Abstract: I address the issue of the 'number' of International Monetary Equilibria that the international finance model of Geanakoplos and Tsomocos (2002) possesses. The mainstream competitive model has locally unique equilibria with respect to the real side of the economy; however, it manifests nominal indeterminacy. Kareken and Wallace (1981) extend the O.L.G. indeterminacy result to a monetary model of the international economy. However, the role of monetary sector together with the market and agent heterogeneity remove real and nominal indeterminacy in the Geanakoplos and Tsomocos model. In particular, nominal indeterminacy abruptly disappears when private liquid wealth is non-zero. Finally, monetary policy becomes non-neutral since monetary changes affect nominal variables which in turn determine different real allocations. Lucas did not find these non-neutral effects in his model of international finance because he postulated a 'sell-all model' in which every agent sells everything he owns in every period. Thus, the number of transactions remain unaffected by definition regardless of any policy changes. Instead, when transactions emerge endogenously in equilibrium monetary policy has non-neutral effects provided that there exist potential gains to trade at the initial allocation of goods.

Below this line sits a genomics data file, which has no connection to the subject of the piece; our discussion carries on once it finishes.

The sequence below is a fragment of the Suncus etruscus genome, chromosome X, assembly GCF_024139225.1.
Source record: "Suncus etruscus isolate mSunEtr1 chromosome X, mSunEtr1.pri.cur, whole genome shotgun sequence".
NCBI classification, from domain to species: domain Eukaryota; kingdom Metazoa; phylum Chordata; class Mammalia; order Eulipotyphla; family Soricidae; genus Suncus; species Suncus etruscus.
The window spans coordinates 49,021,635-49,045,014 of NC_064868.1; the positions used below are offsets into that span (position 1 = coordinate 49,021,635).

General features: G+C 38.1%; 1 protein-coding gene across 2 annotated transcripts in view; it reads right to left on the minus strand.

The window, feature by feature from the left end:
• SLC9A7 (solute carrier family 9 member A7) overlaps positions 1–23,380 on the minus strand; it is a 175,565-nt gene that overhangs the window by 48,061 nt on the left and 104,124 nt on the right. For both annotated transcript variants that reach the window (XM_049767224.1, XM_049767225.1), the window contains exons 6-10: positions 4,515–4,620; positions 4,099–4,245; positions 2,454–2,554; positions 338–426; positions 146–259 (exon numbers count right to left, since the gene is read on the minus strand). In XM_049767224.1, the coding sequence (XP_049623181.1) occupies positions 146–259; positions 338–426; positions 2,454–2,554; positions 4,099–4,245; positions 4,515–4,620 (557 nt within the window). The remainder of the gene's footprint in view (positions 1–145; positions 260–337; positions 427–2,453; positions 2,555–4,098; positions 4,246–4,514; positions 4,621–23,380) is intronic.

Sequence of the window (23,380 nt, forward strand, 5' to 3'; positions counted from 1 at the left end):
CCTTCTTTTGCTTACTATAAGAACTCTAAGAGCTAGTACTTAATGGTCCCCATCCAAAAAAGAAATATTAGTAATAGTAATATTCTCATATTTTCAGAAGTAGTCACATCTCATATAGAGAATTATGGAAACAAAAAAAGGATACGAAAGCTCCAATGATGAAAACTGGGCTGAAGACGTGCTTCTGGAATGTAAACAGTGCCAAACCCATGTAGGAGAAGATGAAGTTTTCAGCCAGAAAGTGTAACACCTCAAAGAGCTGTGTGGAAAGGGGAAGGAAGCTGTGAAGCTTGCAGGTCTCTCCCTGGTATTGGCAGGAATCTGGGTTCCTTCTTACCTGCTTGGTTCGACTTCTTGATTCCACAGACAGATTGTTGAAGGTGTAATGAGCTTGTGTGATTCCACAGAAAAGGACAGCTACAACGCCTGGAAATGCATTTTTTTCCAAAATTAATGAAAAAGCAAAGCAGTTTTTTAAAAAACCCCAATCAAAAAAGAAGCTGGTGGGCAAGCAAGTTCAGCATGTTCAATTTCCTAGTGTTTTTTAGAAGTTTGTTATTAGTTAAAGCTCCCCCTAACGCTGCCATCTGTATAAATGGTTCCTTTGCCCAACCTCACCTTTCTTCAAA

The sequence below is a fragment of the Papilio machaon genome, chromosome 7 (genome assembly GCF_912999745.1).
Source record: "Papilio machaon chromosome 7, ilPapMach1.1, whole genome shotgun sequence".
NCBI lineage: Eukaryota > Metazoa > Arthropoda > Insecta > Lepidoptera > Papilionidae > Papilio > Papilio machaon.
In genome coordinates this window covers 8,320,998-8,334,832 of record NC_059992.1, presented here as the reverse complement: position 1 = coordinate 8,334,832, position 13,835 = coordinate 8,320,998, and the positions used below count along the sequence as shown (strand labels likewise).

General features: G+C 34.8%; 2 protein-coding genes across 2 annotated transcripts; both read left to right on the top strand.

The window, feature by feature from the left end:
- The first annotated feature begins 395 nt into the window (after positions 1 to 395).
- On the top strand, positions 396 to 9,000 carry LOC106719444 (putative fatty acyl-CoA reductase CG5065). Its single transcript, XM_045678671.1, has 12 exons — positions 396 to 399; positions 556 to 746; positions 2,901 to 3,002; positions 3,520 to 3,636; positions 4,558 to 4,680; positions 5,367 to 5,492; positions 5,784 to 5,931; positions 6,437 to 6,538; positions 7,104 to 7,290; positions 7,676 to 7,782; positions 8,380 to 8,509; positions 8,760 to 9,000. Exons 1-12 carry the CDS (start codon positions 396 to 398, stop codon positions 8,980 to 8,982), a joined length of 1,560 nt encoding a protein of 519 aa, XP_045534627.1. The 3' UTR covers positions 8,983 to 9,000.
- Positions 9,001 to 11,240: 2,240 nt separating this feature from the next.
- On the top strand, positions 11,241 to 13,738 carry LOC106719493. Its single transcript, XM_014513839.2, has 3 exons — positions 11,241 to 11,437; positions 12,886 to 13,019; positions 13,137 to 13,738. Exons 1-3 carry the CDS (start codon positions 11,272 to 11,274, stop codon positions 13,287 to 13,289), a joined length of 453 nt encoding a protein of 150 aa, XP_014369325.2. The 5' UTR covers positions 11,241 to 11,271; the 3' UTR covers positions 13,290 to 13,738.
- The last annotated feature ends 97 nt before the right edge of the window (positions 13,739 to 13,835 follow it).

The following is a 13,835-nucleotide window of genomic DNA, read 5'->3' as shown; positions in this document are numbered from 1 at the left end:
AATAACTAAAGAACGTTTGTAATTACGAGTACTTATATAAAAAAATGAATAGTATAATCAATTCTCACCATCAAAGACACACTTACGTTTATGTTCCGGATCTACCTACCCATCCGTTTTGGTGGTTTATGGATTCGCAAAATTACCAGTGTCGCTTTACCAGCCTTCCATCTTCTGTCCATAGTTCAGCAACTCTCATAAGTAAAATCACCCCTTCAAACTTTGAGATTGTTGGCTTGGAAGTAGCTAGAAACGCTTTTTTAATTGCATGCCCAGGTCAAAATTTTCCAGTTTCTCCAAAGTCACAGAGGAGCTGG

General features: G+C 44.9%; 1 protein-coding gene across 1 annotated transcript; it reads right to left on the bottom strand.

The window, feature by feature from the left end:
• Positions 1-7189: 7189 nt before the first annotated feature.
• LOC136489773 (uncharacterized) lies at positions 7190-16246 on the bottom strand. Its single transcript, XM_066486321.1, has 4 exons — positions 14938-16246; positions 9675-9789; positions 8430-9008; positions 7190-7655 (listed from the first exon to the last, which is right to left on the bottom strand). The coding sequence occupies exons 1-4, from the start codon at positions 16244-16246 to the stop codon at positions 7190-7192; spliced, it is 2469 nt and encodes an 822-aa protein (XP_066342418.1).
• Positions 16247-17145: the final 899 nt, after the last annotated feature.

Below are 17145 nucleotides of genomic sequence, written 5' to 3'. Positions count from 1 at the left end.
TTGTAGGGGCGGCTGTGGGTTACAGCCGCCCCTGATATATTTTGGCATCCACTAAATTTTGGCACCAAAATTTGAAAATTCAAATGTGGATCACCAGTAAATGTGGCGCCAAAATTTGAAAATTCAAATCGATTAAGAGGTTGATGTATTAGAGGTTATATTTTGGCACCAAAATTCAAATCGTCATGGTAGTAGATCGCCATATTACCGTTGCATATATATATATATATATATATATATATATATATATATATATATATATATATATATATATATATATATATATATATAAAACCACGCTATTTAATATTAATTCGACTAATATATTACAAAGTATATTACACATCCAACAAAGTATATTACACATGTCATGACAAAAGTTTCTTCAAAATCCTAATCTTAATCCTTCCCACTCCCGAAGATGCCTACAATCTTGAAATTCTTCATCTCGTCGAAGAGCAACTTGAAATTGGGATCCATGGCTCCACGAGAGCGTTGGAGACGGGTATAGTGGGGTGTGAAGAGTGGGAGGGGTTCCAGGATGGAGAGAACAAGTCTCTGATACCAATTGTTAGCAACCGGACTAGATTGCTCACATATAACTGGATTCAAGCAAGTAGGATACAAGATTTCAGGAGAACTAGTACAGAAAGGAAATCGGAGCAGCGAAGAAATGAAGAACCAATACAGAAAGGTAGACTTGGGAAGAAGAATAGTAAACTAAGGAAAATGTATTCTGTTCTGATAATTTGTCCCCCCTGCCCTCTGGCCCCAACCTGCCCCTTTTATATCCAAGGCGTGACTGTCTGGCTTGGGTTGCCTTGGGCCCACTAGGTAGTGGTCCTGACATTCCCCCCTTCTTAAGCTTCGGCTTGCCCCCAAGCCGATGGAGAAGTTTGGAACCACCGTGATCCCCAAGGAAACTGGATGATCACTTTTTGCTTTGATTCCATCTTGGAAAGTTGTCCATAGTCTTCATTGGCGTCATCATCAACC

Keywords: Determinacy, exchange rates, liquid wealth, non-neutrality, monetary policy
    JEL: D5 E5 E6 F1 F2 F3
    Date: 2006